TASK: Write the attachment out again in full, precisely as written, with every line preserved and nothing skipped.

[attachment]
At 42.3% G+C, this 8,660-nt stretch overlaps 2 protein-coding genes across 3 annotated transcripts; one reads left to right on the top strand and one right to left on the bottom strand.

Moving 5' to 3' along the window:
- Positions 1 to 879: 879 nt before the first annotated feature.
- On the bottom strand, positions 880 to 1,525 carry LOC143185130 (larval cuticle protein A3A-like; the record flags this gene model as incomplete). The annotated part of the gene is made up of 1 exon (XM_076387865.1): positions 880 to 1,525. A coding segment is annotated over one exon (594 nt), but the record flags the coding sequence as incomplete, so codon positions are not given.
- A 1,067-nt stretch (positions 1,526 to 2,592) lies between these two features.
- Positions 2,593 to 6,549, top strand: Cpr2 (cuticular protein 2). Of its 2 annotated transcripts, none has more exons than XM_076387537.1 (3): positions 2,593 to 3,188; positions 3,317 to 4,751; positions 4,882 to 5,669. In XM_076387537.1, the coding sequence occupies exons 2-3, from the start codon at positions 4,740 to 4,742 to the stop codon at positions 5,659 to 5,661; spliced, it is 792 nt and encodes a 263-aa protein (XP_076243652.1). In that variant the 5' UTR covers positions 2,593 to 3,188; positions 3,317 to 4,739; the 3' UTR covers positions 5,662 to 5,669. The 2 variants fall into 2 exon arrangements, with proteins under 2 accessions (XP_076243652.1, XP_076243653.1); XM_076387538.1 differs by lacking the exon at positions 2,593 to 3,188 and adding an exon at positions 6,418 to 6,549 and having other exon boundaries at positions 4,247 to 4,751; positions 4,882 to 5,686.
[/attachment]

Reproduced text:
At 42.3% G+C, this 8,660-nt stretch overlaps 2 protein-coding genes across 3 annotated transcripts; one reads left to right on the top strand and one right to left on the bottom strand.

Moving 5' to 3' along the window:
- Positions 1 to 879: 879 nt before the first annotated feature.
- On the bottom strand, positions 880 to 1,525 carry LOC143185130 (larval cuticle protein A3A-like; the record flags this gene model as incomplete). The annotated part of the gene is made up of 1 exon (XM_076387865.1): positions 880 to 1,525. A coding segment is annotated over one exon (594 nt), but the record flags the coding sequence as incomplete, so codon positions are not given.
- A 1,067-nt stretch (positions 1,526 to 2,592) lies between these two features.
- Positions 2,593 to 6,549, top strand: Cpr2 (cuticular protein 2). Of its 2 annotated transcripts, none has more exons than XM_076387537.1 (3): positions 2,593 to 3,188; positions 3,317 to 4,751; positions 4,882 to 5,669. In XM_076387537.1, the coding sequence occupies exons 2-3, from the start codon at positions 4,740 to 4,742 to the stop codon at positions 5,659 to 5,661; spliced, it is 792 nt and encodes a 263-aa protein (XP_076243652.1). In that variant the 5' UTR covers positions 2,593 to 3,188; positions 3,317 to 4,739; the 3' UTR covers positions 5,662 to 5,669. The 2 variants fall into 2 exon arrangements, with proteins under 2 accessions (XP_076243652.1, XP_076243653.1); XM_076387538.1 differs by lacking the exon at positions 2,593 to 3,188 and adding an exon at positions 6,418 to 6,549 and having other exon boundaries at positions 4,247 to 4,751; positions 4,882 to 5,686.